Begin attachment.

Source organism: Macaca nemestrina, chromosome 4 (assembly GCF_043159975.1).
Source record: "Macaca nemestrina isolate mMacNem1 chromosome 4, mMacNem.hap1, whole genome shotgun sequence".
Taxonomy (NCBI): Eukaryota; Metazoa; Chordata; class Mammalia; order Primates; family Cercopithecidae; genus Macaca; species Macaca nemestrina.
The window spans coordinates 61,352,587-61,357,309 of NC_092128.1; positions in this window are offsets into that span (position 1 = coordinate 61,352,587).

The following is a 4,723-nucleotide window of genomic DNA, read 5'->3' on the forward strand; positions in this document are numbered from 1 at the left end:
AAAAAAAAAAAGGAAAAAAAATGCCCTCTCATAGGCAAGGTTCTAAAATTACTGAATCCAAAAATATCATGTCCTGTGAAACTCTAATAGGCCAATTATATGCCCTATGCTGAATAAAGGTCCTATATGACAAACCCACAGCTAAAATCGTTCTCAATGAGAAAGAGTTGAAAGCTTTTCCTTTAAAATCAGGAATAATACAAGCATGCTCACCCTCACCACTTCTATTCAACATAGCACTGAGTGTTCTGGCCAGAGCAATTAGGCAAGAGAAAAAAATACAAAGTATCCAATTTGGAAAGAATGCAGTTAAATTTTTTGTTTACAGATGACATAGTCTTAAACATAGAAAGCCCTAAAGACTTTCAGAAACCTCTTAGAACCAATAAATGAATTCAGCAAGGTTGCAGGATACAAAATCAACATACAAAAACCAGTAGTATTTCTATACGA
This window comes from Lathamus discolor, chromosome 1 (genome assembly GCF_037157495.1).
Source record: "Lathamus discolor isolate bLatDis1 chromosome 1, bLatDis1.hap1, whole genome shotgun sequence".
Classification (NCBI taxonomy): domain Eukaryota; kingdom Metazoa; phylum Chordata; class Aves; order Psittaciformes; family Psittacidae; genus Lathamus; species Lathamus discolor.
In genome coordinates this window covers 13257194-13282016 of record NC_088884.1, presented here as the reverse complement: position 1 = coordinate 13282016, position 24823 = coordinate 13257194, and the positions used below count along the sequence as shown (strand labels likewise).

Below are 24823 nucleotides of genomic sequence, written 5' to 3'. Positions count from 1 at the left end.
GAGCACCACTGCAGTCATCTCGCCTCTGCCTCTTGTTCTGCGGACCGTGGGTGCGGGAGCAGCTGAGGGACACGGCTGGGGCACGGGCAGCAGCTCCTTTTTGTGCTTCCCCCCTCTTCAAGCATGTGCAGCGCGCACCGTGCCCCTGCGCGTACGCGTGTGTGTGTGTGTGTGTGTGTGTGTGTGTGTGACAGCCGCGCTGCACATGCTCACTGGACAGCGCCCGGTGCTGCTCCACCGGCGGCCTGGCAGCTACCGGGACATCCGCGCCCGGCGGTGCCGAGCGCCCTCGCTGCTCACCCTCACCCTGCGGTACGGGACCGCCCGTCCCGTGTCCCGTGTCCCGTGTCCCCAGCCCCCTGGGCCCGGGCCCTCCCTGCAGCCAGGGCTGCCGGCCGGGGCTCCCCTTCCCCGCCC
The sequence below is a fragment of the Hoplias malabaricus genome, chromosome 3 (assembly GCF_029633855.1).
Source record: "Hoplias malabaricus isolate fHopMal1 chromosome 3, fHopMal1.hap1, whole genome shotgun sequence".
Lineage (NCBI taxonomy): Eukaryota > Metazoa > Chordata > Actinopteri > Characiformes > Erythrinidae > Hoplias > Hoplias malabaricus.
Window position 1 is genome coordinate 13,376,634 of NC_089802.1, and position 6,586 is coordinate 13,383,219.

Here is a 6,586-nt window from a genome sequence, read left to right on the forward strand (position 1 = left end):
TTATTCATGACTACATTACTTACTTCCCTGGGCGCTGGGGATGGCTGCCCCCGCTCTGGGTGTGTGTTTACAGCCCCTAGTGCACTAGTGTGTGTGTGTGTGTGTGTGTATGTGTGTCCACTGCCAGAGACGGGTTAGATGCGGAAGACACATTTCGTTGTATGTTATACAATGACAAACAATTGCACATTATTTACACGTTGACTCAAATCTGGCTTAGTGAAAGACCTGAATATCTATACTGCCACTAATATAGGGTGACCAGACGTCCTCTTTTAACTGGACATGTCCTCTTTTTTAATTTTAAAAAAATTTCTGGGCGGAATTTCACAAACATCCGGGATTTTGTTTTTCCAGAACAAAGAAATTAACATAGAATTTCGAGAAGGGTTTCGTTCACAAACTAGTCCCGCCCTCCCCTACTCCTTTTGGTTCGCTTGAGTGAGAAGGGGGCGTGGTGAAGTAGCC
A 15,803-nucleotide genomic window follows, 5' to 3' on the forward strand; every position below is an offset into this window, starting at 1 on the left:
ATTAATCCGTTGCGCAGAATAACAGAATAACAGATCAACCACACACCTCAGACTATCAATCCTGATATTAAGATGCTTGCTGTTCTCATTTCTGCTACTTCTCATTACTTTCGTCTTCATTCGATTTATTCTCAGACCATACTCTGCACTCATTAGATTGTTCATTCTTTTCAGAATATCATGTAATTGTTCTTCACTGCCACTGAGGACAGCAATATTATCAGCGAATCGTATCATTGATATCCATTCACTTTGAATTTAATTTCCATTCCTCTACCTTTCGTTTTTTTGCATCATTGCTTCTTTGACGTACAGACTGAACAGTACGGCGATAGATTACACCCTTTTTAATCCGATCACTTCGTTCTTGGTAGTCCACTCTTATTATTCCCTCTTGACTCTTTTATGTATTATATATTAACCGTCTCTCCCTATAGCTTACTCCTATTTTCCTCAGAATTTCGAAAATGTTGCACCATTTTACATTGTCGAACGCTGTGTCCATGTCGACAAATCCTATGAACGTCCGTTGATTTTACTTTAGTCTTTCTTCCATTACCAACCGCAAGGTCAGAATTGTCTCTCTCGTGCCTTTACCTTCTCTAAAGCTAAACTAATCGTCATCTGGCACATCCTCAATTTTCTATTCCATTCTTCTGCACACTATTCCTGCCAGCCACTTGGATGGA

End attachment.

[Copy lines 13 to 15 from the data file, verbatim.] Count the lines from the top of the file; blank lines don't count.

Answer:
The sequence below is a fragment of the Hoplias malabaricus genome, chromosome 3 (assembly GCF_029633855.1).
Source record: "Hoplias malabaricus isolate fHopMal1 chromosome 3, fHopMal1.hap1, whole genome shotgun sequence".
Lineage (NCBI taxonomy): Eukaryota > Metazoa > Chordata > Actinopteri > Characiformes > Erythrinidae > Hoplias > Hoplias malabaricus.